Stained Glass Windows: Reflecting on a Writing Excuses Podcast Episode

So, the world’s on fire. Not literally, but I’m sure that’s coming because what the—okay. But right now, I’m going to focus on something less flammable. I hope you don’t mind, or even that this helps you as we’re all struggling to focus on Things That Are Not On Fire (like books! Except Catching Fire. Not that I’ve been thinking a lot about The Hunger Games series at all. Nope.)

I’ve been listening recently to Writing Excuses, a primarily SFF (science fiction & fantasy) focused podcast by Brandon Sanderson, Mary Robinette Kowal, Howard Tayler and Dan Wells. It’s a really excellent podcast and they’re on Season 12 so DON’T WORRY. You have MUCH to catch up on. You can find all the episodes here (link opens in a new tab) and support their Patreon here (link opens up in a new tab.)

I’ve been listening to Writing Excuses because I’ve been thinking a lot about craft, genre, leveling up, etc because there’s no one I’m more competitive with than myself. And honestly, though this frequently gets me into trouble, as a creative person, it’s been really helpful. I highly recommend being more competitive with yourself than with other writers in this business.

Anyways, today, on my commute home, I listened to Episode 12.5: Literary Fiction. This isn’t a review of the episode but something that Brandon said got me thinking. He was talking about the difference between literary fiction and genre fiction, or ‘mainstream fiction’ and ‘literary anything fiction’. He was quoting a professor of his who used a window pane metaphor. He said, “[Literary fiction] is a beautiful work of art in itself. It is a stained glass window. That yes, you can see the story through it. But the way the stained glass window changes what’s on the other side, and the way you change perspective to see what’s out there, is a huge part of the experience.”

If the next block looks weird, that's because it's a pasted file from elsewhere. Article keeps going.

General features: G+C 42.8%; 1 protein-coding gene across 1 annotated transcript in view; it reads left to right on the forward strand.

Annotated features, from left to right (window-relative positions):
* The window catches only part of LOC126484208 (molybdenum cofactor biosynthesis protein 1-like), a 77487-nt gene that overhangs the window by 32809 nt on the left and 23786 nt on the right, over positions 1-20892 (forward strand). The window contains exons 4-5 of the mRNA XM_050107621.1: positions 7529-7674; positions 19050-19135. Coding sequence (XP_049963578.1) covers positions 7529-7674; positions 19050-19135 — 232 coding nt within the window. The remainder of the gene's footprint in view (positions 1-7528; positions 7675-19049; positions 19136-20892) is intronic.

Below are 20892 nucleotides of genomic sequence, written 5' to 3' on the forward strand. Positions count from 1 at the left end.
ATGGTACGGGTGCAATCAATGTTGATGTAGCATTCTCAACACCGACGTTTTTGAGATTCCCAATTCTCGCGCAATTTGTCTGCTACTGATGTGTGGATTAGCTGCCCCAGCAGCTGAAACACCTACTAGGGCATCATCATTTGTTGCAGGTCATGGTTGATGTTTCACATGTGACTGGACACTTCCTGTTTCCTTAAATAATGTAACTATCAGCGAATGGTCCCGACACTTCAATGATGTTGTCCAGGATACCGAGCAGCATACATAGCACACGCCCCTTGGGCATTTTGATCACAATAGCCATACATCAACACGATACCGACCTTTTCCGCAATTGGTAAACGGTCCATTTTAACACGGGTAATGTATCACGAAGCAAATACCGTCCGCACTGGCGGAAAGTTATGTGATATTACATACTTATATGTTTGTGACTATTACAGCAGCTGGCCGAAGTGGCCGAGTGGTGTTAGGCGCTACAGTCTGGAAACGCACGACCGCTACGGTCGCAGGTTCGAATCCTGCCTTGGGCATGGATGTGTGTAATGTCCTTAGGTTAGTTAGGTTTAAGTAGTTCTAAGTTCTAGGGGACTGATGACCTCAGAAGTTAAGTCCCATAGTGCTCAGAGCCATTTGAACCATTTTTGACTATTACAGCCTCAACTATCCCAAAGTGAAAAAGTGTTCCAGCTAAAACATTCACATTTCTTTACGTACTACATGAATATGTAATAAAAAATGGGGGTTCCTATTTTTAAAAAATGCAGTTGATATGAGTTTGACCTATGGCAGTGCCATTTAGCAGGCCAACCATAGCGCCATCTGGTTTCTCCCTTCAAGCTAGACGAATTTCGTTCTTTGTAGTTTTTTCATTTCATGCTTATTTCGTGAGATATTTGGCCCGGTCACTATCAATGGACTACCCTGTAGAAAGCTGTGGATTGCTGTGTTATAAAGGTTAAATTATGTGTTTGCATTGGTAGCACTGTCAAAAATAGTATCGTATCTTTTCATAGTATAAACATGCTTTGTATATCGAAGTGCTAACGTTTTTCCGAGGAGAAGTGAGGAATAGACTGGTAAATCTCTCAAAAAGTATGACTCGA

I like this metaphor because it goes along with something that Madeleine L’Engle said that I quote constantly. She said when accepting the Margaret Edwards Award, “Often the only way to look clearly at this extraordinary universe is through fantasy, fairy tale, myth.”

I approach writing genre fiction very much through this particular lens. I use genre elements–magic and such–to shine a light on our world. The ‘real’ world. As a young reader, I found the best way to understand some uncomfortable truths about this world was by reading it in another world.

So let’s revisit that stained glass window. Literary fiction then uses prose and poetry, that stained glass element, to look into a space, allowing those colors and the art to change our perspective on everything inside that space. Literary fiction is the act of being on the outside and carrying something–ourselves, through colors and art–into that space and thus seeing it in a new way.

On the other side of that coin, I believe genre is inside the space and looking out at the world, through the stained glass, through the colors and the art, to see our world in a new light, with a new perspective. Genre fiction is the act of being on the inside and carrying something–ourselves, and the colors and art of that genre–back out into the world to see it with new eyes.

One looks in, one looks out, but they’re both looking through the stained glass elements.

There’s probably something to think about with regards to literary genre fiction then, about how elements of genre work in relationship to the literary elements in those books, but that feels like a different blog post for another time (when I don’t have a story due tomorrow.)

Everything is on fire, but we’re still writing. Keep on, lovelies.

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